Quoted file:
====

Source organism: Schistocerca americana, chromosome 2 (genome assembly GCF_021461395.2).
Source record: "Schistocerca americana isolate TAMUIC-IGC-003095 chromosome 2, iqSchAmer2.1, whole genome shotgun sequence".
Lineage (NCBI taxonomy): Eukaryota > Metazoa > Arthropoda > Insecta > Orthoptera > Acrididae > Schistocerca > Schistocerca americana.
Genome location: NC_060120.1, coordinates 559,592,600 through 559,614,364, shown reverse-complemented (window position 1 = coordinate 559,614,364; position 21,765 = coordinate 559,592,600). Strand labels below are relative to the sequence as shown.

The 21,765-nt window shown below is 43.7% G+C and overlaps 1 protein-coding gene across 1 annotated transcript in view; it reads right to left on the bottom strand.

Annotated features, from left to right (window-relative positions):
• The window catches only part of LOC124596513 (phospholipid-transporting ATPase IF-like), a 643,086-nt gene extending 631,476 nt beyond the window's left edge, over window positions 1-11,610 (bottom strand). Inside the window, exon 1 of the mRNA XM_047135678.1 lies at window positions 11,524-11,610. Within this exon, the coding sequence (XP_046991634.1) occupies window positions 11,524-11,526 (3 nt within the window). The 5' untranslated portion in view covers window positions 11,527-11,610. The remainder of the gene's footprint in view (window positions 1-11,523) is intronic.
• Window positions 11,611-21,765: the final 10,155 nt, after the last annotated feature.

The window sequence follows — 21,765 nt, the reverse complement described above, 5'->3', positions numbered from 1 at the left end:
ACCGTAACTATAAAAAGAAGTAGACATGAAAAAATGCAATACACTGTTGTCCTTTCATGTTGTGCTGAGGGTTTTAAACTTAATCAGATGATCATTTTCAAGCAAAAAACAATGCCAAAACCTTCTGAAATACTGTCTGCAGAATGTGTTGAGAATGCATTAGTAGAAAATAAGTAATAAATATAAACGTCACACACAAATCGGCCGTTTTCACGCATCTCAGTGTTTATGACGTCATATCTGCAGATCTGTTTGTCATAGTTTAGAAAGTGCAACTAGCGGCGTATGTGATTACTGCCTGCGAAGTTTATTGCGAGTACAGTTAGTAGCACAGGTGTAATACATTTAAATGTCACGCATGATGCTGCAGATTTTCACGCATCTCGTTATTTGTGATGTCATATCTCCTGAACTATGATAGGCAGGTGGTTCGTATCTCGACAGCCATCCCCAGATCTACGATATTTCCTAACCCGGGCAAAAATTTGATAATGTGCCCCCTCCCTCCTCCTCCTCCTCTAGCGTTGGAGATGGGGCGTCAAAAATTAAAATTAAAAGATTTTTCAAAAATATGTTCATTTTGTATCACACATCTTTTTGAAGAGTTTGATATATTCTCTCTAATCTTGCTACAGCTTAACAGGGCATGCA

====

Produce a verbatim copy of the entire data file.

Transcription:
Source organism: Schistocerca americana, chromosome 2 (genome assembly GCF_021461395.2).
Source record: "Schistocerca americana isolate TAMUIC-IGC-003095 chromosome 2, iqSchAmer2.1, whole genome shotgun sequence".
Lineage (NCBI taxonomy): Eukaryota > Metazoa > Arthropoda > Insecta > Orthoptera > Acrididae > Schistocerca > Schistocerca americana.
Genome location: NC_060120.1, coordinates 559,592,600 through 559,614,364, shown reverse-complemented (window position 1 = coordinate 559,614,364; position 21,765 = coordinate 559,592,600). Strand labels below are relative to the sequence as shown.

The 21,765-nt window shown below is 43.7% G+C and overlaps 1 protein-coding gene across 1 annotated transcript in view; it reads right to left on the bottom strand.

Annotated features, from left to right (window-relative positions):
• The window catches only part of LOC124596513 (phospholipid-transporting ATPase IF-like), a 643,086-nt gene extending 631,476 nt beyond the window's left edge, over window positions 1-11,610 (bottom strand). Inside the window, exon 1 of the mRNA XM_047135678.1 lies at window positions 11,524-11,610. Within this exon, the coding sequence (XP_046991634.1) occupies window positions 11,524-11,526 (3 nt within the window). The 5' untranslated portion in view covers window positions 11,527-11,610. The remainder of the gene's footprint in view (window positions 1-11,523) is intronic.
• Window positions 11,611-21,765: the final 10,155 nt, after the last annotated feature.

The window sequence follows — 21,765 nt, the reverse complement described above, 5'->3', positions numbered from 1 at the left end:
ACCGTAACTATAAAAAGAAGTAGACATGAAAAAATGCAATACACTGTTGTCCTTTCATGTTGTGCTGAGGGTTTTAAACTTAATCAGATGATCATTTTCAAGCAAAAAACAATGCCAAAACCTTCTGAAATACTGTCTGCAGAATGTGTTGAGAATGCATTAGTAGAAAATAAGTAATAAATATAAACGTCACACACAAATCGGCCGTTTTCACGCATCTCAGTGTTTATGACGTCATATCTGCAGATCTGTTTGTCATAGTTTAGAAAGTGCAACTAGCGGCGTATGTGATTACTGCCTGCGAAGTTTATTGCGAGTACAGTTAGTAGCACAGGTGTAATACATTTAAATGTCACGCATGATGCTGCAGATTTTCACGCATCTCGTTATTTGTGATGTCATATCTCCTGAACTATGATAGGCAGGTGGTTCGTATCTCGACAGCCATCCCCAGATCTACGATATTTCCTAACCCGGGCAAAAATTTGATAATGTGCCCCCTCCCTCCTCCTCCTCCTCTAGCGTTGGAGATGGGGCGTCAAAAATTAAAATTAAAAGATTTTTCAAAAATATGTTCATTTTGTATCACACATCTTTTTGAAGAGTTTGATATATTCTCTCTAATCTTGCTACAGCTTAACAGGGCATGCA